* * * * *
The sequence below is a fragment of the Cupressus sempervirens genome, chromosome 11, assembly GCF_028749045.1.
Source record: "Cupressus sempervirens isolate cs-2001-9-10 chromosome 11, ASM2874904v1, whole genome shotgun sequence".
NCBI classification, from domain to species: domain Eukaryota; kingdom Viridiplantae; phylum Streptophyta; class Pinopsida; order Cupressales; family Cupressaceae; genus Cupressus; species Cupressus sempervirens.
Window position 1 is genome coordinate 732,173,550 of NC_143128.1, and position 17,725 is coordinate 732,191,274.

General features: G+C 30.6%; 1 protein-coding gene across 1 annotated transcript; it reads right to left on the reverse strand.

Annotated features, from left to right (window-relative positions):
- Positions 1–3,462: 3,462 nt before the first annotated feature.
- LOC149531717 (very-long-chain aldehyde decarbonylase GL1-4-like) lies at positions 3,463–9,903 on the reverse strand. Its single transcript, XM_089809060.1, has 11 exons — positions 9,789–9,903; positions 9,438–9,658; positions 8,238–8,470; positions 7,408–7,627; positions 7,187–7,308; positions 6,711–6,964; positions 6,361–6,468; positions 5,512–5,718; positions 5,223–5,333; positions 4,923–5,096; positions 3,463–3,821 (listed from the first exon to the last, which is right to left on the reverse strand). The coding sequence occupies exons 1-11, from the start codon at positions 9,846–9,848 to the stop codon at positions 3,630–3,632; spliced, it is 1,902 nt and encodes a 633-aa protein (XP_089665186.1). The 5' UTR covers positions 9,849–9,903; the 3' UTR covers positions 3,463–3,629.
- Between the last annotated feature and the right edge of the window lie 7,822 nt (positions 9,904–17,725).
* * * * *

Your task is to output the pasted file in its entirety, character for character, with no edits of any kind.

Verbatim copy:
The sequence below is a fragment of the Cupressus sempervirens genome, chromosome 11, assembly GCF_028749045.1.
Source record: "Cupressus sempervirens isolate cs-2001-9-10 chromosome 11, ASM2874904v1, whole genome shotgun sequence".
NCBI classification, from domain to species: domain Eukaryota; kingdom Viridiplantae; phylum Streptophyta; class Pinopsida; order Cupressales; family Cupressaceae; genus Cupressus; species Cupressus sempervirens.
Window position 1 is genome coordinate 732,173,550 of NC_143128.1, and position 17,725 is coordinate 732,191,274.

General features: G+C 30.6%; 1 protein-coding gene across 1 annotated transcript; it reads right to left on the reverse strand.

Annotated features, from left to right (window-relative positions):
- Positions 1–3,462: 3,462 nt before the first annotated feature.
- LOC149531717 (very-long-chain aldehyde decarbonylase GL1-4-like) lies at positions 3,463–9,903 on the reverse strand. Its single transcript, XM_089809060.1, has 11 exons — positions 9,789–9,903; positions 9,438–9,658; positions 8,238–8,470; positions 7,408–7,627; positions 7,187–7,308; positions 6,711–6,964; positions 6,361–6,468; positions 5,512–5,718; positions 5,223–5,333; positions 4,923–5,096; positions 3,463–3,821 (listed from the first exon to the last, which is right to left on the reverse strand). The coding sequence occupies exons 1-11, from the start codon at positions 9,846–9,848 to the stop codon at positions 3,630–3,632; spliced, it is 1,902 nt and encodes a 633-aa protein (XP_089665186.1). The 5' UTR covers positions 9,849–9,903; the 3' UTR covers positions 3,463–3,629.
- Between the last annotated feature and the right edge of the window lie 7,822 nt (positions 9,904–17,725).